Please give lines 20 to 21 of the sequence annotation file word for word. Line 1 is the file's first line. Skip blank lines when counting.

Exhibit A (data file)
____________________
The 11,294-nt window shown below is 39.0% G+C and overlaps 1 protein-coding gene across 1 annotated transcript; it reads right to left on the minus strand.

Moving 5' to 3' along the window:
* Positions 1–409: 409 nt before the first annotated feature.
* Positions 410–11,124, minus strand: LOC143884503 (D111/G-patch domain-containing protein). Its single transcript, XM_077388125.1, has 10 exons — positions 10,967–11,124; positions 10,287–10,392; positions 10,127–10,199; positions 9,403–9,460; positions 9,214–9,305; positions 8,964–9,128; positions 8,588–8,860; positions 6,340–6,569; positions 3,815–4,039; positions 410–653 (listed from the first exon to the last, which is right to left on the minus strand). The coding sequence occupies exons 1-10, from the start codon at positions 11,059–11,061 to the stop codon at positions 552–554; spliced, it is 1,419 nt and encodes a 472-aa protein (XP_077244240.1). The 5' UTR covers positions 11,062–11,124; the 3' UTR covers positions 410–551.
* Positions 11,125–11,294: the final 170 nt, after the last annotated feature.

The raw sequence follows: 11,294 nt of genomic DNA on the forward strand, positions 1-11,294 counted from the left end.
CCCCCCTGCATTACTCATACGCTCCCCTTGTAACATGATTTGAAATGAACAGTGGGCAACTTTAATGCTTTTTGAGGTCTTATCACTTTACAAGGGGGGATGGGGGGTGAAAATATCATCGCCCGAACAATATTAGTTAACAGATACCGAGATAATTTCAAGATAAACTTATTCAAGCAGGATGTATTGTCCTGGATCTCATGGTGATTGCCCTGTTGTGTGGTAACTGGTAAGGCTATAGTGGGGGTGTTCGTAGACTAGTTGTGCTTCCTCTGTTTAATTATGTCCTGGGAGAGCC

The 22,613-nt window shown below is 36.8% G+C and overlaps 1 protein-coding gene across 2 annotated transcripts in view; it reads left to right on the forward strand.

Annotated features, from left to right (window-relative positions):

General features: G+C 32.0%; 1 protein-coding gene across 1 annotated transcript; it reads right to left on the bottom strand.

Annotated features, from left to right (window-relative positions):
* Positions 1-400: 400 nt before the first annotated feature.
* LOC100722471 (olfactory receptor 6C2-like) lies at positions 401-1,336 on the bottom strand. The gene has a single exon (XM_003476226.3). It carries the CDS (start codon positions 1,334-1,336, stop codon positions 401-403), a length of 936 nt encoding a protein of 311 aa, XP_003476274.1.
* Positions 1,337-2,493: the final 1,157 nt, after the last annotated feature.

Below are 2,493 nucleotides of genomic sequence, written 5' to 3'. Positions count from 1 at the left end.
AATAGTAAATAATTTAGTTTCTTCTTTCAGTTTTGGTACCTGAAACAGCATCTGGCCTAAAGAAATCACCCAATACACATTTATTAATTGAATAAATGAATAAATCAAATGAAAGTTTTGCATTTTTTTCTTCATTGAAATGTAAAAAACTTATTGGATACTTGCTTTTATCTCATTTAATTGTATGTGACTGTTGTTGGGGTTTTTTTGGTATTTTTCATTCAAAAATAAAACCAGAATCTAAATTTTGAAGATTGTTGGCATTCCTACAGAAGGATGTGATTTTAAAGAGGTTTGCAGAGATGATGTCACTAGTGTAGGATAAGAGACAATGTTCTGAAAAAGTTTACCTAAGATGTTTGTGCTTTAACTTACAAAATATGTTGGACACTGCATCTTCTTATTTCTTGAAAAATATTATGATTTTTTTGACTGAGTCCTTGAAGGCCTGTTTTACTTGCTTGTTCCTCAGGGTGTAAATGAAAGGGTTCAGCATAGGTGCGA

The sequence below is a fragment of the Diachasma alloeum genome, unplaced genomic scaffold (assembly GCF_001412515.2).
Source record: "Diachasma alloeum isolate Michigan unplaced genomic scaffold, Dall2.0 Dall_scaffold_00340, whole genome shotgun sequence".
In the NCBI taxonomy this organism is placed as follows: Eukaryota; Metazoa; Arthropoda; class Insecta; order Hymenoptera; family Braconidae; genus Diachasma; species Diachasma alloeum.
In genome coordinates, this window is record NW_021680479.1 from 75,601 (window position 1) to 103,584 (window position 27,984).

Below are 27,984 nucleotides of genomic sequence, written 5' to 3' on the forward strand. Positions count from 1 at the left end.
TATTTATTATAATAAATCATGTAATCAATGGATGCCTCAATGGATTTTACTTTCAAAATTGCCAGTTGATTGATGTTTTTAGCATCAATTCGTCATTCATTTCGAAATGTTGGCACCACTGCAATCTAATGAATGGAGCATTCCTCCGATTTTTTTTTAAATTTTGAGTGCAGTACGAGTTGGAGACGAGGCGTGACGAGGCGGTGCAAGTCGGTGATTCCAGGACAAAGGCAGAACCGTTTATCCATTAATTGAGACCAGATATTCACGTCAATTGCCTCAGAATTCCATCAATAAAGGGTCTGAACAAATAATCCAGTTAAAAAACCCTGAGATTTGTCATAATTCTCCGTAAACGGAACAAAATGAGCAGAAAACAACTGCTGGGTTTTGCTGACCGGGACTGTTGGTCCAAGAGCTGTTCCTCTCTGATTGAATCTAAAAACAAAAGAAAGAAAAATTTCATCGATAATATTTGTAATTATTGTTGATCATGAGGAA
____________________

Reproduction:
In genome coordinates, this window is record NW_021680479.1 from 75,601 (window position 1) to 103,584 (window position 27,984).

Below are 27,984 nucleotides of genomic sequence, written 5' to 3' on the forward strand. Positions count from 1 at the left end.